How to Finance Emerging Growth

Emerging Growth Companies (EGCs) are unique business animals. At times EGCs are viewed as ‘in-between’ more common business categories like start-ups, privately held mature, or established public companies. One common thread that nearly all EGCs have is an aggressive appetite for capital - but what type of capital best suits an Emerging Growth Company? There is no one right answer, but understanding the landscape of financing options available to EGCs should enable you to make an informed decision.  


While start-ups often rely on Angels and Venture Capital investors and mature modest growth companies typically look to banking and Private Equity relationships, EGC’s have the unique need and ability to combine many more financing options to meet their diverse growth capital needs.  


Let’s take a look at the broad financing landscape for EGCs below:


Founders - Almost always the first capital in, founder capital is typically valued most highly.  Generally speaking, maintain as much control in your company as possible is very attractive.  That said, many founders look to internally meet as much of the company’s financing needs as possible, but as is the case with most rapidly growing businesses, most founders will hit resource limits early on.

Angels and High Net Worth Individuals - Think of Angels and High Net Worth Individual investors as micro or early Venture Capitalists. These investors often invest as part of a larger diversified portfolio either as individuals or in small syndicates. Investment sizes vary but can start as early as seed stage with some tens of thousands of dollars and can scale up to many hundreds of thousands if not millions of dollars at early or early growth stage.


These investors tend to invest in line with the broader Venture model and look for high returns from a few hyper-performing investments in their broader portfolio to help offset losses and underperformance from the majority of these high-risk investments. Angel Investors tend to have more flexibility on term and time horizon than institutional investors.


Family Offices - Family offices do more than represent a High Net Worth Individual. To understand Family Office investment let’s compare Family Office to Venture investing.  Venture Capitalists have one job - to deploy capital. Family Offices, on the other hand, have a very different charter - to preserve asset value long term. As such, it is no surprise that many Family Offices invest in verticals they have direct experience in and are also historically big investors in conservative, long-term categories like real estate.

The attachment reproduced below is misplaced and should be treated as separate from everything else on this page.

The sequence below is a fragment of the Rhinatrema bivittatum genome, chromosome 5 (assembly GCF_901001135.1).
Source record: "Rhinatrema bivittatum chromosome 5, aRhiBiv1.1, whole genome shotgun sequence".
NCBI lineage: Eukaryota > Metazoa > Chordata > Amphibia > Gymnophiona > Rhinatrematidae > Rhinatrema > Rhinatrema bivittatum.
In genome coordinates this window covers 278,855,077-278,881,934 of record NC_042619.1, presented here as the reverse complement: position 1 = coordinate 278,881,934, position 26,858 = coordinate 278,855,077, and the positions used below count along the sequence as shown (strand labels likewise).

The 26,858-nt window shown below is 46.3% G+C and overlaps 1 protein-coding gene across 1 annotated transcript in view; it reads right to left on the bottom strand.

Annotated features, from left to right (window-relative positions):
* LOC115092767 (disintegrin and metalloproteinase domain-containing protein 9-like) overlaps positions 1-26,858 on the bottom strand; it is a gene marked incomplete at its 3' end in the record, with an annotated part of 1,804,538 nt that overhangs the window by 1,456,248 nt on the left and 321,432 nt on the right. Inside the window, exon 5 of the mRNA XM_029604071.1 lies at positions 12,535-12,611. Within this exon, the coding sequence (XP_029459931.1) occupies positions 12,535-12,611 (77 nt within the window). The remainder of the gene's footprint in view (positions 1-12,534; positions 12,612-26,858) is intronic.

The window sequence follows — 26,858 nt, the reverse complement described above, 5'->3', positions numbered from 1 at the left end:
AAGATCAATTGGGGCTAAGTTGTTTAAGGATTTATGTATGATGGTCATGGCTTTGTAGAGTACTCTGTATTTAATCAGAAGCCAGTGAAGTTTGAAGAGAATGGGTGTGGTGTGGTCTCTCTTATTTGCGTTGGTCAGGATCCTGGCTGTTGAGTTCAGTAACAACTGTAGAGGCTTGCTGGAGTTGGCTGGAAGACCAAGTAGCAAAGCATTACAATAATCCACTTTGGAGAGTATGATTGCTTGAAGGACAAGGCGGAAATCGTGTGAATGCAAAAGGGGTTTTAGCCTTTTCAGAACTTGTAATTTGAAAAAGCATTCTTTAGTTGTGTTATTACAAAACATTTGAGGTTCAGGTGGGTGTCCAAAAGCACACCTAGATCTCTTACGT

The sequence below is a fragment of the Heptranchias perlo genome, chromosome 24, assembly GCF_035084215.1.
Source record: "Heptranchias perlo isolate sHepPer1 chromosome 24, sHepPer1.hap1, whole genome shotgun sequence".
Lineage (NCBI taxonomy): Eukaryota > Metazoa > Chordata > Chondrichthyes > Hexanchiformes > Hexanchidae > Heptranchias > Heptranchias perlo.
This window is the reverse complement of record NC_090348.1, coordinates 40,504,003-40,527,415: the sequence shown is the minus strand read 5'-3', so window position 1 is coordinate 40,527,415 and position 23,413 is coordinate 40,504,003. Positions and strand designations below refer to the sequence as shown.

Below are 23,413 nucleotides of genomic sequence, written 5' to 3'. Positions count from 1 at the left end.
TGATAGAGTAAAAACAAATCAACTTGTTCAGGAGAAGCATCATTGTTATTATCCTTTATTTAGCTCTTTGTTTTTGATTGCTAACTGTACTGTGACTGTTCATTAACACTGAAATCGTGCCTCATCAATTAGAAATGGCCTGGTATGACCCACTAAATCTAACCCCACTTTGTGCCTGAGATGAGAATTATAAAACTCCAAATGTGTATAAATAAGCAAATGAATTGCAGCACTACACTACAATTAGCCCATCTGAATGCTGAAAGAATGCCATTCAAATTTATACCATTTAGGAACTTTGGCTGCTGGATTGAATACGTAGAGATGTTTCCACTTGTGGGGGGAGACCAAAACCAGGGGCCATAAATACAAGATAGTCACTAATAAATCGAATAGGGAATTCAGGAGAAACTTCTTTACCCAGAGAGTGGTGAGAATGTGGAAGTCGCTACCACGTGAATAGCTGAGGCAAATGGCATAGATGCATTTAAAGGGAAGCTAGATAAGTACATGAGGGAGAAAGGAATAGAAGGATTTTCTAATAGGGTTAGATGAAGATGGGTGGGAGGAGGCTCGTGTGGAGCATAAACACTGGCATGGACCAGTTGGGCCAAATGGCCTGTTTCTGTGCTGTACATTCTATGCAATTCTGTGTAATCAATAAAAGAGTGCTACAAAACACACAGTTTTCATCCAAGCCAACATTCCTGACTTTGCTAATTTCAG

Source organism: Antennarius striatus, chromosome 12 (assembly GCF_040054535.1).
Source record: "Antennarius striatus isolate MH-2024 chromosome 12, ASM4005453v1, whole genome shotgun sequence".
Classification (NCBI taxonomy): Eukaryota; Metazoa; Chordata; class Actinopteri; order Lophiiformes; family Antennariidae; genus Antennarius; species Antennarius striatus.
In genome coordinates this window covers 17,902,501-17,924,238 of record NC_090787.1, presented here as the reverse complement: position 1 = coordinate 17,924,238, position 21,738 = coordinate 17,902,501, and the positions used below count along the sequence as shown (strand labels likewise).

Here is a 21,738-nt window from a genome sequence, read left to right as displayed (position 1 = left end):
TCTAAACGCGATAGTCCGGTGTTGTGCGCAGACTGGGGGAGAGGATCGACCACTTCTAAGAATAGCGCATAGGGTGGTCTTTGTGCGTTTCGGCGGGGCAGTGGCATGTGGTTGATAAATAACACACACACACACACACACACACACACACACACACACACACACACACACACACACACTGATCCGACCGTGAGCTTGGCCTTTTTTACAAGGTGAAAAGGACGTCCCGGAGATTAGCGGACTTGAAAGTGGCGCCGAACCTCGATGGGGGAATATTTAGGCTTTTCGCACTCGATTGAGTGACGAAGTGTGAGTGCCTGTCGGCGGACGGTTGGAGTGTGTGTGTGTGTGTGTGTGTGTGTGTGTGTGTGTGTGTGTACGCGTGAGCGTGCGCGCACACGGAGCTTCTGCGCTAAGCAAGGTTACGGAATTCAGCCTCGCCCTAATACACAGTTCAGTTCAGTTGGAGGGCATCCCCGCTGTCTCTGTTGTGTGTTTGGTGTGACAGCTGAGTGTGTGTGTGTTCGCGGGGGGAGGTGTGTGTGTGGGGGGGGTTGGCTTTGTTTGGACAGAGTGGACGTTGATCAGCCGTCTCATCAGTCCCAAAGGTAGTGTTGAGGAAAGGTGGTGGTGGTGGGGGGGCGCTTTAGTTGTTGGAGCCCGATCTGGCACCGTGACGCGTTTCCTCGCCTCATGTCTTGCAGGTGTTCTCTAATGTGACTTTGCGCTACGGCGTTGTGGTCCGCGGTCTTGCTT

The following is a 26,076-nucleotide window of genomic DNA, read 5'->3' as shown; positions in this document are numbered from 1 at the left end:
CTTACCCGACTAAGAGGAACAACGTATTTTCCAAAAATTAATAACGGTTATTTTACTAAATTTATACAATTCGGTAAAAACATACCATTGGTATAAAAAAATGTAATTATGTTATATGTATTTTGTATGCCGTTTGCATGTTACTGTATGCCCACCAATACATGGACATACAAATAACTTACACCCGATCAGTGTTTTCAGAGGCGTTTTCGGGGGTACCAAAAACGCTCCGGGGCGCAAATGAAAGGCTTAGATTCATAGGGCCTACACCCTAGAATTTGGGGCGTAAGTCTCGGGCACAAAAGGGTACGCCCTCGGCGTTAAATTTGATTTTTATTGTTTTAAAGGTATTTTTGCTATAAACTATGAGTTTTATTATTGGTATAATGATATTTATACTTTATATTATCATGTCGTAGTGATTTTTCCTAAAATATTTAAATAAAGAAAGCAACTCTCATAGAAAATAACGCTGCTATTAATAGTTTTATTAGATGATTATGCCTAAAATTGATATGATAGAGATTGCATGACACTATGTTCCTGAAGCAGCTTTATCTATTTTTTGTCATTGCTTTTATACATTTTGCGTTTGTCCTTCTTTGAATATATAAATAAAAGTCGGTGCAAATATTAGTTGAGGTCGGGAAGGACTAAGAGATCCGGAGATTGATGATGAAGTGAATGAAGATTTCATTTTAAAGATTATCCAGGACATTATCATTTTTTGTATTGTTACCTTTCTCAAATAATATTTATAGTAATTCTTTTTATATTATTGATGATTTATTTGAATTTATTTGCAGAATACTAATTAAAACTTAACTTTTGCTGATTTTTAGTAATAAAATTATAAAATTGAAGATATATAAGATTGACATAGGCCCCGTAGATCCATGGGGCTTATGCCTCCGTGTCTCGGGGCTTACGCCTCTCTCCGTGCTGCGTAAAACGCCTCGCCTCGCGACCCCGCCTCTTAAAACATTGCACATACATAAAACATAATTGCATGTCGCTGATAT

Venture Capital - Most conventional Venture Capital firms look to deploy capital at early growth phases of a company’s lifecycle investing many hundreds of thousands to many millions of dollars. Venture firms most often buy equity in portfolio companies but many also have some sort of debt offering.


Venture firms look for hyper-growth companies that can scale rapidly and often participate in additional financing rounds as needed to secure growth. The network access and visibility that often come with a Venture investor can often greatly impact the business far beyond the value of the capital sourced. Venture firms also tend to play a more active role in business management through board seats or formal advisory positions.


Growth Equity - Growth equity represents the intersection of Venture and Private Equity investments.  Most growth equity providers are investing in more mature businesses that require significant additional capital to capture new growth. Many Private Equity firms have growth equity arms as do some Venture Capital firms.


Valuations and return expectations are often slightly more modest than that of a true early stage investment due to established track records, profitability etc. Where traditional Private Equity investors look for significant non-control or full control positions, growth equity tends to come by way of smaller minority equity positions.


Partnerships - Funding growth does not always require an infusion of capital. Strategic partnerships can provide a powerful alternative to raising money. Key partnerships can give EGCs access to production capacity, sales channels, and industry expertise. Strategic partnerships can also be a great prelude to an M&A transaction with partners down the road.  


IPO - The big daddy of capital sources is the public equities market. IPO funding is very flexible and can allow the company to repay debts, fund R&D and make acquisitions with little restriction. While raising capital through IPO is very attractive, it does come with a slew of requirements including tax, accounting, and compliance considerations. While some of the above capital sources can be managed by internal staff, an IPO absolutely requires an expert team of bankers to ensure the offering's success.


M&A - Many EGCs make attractive candidates for acquisition allowing a buyer to purchase market share and IP that may cost significantly more to innovate in-house.  Similarly, merging with adjacent competitors or industry participants can allow companies to become worth more than simply the sum of their parts.


Keep in mind, the full spectrum of financing options for EGCs reaches beyond this list. With so many options available it is paramount that your advisory team fully understands the unique nature of Emerging Growth Companies and has a fully developed skill set to lever the diverse option pool available to them. We have developed a global service model specific to EGCs that is best is class.


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